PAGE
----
Authors of scientific articles generally write in an impersonal style in order to sound more objective and convincing. They seek to avoid showing their personal attitude to the subject or an overly strong commitment to a particular conclusion. Hedging is one way to accomplish this.
Hedging involves not expressing the truth of a claim too strongly. Too direct and straightforward argumentation may give the impression of overconfidence and this could puzzle some readers.
Here are some techniques for hedging: • Avoid the use of first person pronouns such as “I”, “me”, or “my”. These are normally used by famous or important researchers. Use “we”, “us”, or “our” instead. It implies the inclusion of the author as a co-member of a research team.
• Use of tentative verb forms, for example: Over-positive statement: We propose an objective approach . . . Hedged statement: We would therefore propose an objective approach . . . Over-positive statement: The use of telephone surveys should be rejected. Hedged statement: It is better for the use of telephone surveys to be avoided. Over-positive statement: Different selected ingredients must be added to the mixture.
Hedged statement: It is recommended that different selected ingredients be added to the mixture.
• Use of modal verbs for hedging: All the auxiliary verbs except be, do and have are called modals. Unlike other auxiliary verbs modals only exist in their helping form; they cannot act alone as the main verb in a sentence. Direct sentence: It will be of interest to approach . . . Hedged sentence: It might be of interest to approach . . . Direct sentence: These findings suggest the following interpretation . . . Hedged sentence: These findings would/might/could suggest the following interpretation . . .
• Use of adverbs for hedging: Using certain adverbs of degree and attitudinal adverbs can help to soften what the writer says. They are useful when making generalisations, circumventing giving exact numerical data, or avoiding making a claim for absolute truth. For example:
Looking for examples from other journals, we found a long list but certainly there are more examples.
Revising the Draft
In the draft, you should concentrate on the content of the paper. At the revision stage, you can check the spelling, punctuation, and grammar. You may want to combine paragraphs that are related and move paragraphs to strengthen the arguments.
Study the length of the sentences. There should be a good mix of simple, compound, and complex sentence structures. Check the accuracy of the words used including the adjectives and adverbs. Ask yourself if you can substitute one word with another that is more accurate. Check the accuracy of the statistics. Have you spelt out the abbreviations at first mention? Check the text to ensure that it conforms to the style guide. Proofread your paper more than once. It is best proofed by someone who is not as familiar with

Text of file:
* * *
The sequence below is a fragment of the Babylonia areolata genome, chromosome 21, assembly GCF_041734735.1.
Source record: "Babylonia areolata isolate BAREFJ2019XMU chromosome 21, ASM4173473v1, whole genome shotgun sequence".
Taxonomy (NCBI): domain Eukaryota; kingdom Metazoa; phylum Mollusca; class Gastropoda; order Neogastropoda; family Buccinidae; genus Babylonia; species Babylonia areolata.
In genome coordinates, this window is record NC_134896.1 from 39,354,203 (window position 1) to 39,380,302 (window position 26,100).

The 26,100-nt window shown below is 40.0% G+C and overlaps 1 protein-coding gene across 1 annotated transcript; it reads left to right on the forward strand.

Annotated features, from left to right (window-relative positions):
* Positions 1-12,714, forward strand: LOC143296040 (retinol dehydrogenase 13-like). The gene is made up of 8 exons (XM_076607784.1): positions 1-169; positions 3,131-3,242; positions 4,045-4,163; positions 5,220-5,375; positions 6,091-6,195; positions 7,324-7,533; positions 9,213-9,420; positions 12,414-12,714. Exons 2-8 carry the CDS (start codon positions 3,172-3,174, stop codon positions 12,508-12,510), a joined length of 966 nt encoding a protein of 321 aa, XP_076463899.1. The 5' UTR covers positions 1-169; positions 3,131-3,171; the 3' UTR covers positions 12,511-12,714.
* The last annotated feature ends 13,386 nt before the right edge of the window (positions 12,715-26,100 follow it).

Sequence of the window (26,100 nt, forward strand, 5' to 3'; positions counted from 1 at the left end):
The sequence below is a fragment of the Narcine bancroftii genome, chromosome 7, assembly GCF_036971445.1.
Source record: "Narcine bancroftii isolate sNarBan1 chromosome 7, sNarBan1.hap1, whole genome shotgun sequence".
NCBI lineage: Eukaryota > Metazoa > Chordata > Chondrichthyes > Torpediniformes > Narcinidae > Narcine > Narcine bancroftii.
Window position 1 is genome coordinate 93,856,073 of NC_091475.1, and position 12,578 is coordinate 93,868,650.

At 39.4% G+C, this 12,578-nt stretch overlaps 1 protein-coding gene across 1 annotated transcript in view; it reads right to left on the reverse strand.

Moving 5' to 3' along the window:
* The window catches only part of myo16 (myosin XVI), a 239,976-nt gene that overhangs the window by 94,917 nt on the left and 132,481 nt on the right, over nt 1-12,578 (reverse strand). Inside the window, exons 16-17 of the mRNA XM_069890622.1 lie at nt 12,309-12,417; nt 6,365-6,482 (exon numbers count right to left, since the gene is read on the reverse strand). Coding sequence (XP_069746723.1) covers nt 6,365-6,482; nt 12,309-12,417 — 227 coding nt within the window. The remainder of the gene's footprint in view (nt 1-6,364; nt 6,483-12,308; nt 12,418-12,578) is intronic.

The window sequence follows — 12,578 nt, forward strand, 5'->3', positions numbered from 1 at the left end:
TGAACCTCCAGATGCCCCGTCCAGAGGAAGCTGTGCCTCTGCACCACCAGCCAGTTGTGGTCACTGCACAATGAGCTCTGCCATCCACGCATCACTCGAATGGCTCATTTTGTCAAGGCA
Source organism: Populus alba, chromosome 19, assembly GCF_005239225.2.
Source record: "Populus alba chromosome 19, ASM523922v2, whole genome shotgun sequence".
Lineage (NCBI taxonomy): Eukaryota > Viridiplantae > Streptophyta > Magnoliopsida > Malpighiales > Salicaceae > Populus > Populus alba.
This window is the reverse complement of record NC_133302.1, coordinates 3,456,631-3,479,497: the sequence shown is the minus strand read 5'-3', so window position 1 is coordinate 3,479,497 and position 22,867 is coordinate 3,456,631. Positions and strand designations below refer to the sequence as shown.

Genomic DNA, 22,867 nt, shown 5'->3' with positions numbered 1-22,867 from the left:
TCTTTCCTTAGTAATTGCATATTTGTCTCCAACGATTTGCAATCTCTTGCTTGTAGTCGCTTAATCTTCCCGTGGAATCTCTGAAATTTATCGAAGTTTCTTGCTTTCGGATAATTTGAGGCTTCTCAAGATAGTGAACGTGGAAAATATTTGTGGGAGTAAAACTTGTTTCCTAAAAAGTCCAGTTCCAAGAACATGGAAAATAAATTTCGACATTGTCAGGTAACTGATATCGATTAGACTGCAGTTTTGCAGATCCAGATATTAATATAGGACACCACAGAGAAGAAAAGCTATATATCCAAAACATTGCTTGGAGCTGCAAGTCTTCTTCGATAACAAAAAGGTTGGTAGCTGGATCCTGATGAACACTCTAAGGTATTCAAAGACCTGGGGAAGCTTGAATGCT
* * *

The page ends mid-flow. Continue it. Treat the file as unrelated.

the project as the writer.
If you are not familiar with publication styles, consult The Chicago Manual of Style: The Essential Guide for Writers, Editors, and Publishers (University of Chicago Press). This manual will help the novice writer learn about the intricacies of style including how to prepare manuscripts, tables and charts, how to format notes and bibliographies, and how to prepare citations. This manual is in its 16th edition.
Reviews Researchers who have done good work often want to share their findings with others in an established journal. As the quality of papers accepted for publication is very high, it is often not easy to gain acceptance.
If you want to submit your paper for publication, first identify relevant journals by scouring the libraries and online databases. Read a sample article to find out the housestyle of the publication then make amendments to your manuscript to conform to the housestyle.
Nowadays, most journals expect soft copies of manuscripts. Authors should include an abstract about the contents of the article and a short blurb about themselves and their affiliations. The abstract should be less than 200 words. In the covering E-mail, inform the editor that you are submitting the manuscript for review and possible publication. State that the material is original and unpublished.
The editor will acknowledge receipt of the manuscript and send it for peer review. This may take from one to three months, depending on how busy the reviewers are. When the review is done, the editor may send a list of suggested revisions to be made. If you do not agree to the suggestions and refuse to rewrite, the process ends there and your work will not be published.
If you revise your manuscript according to the suggestions, it will be sent for a second review. The reviewer could be dissatisfied with the work and may suggest further changes. If you are fortunate, and have revised the work well, your paper will be published in a forthcoming issue of the journal.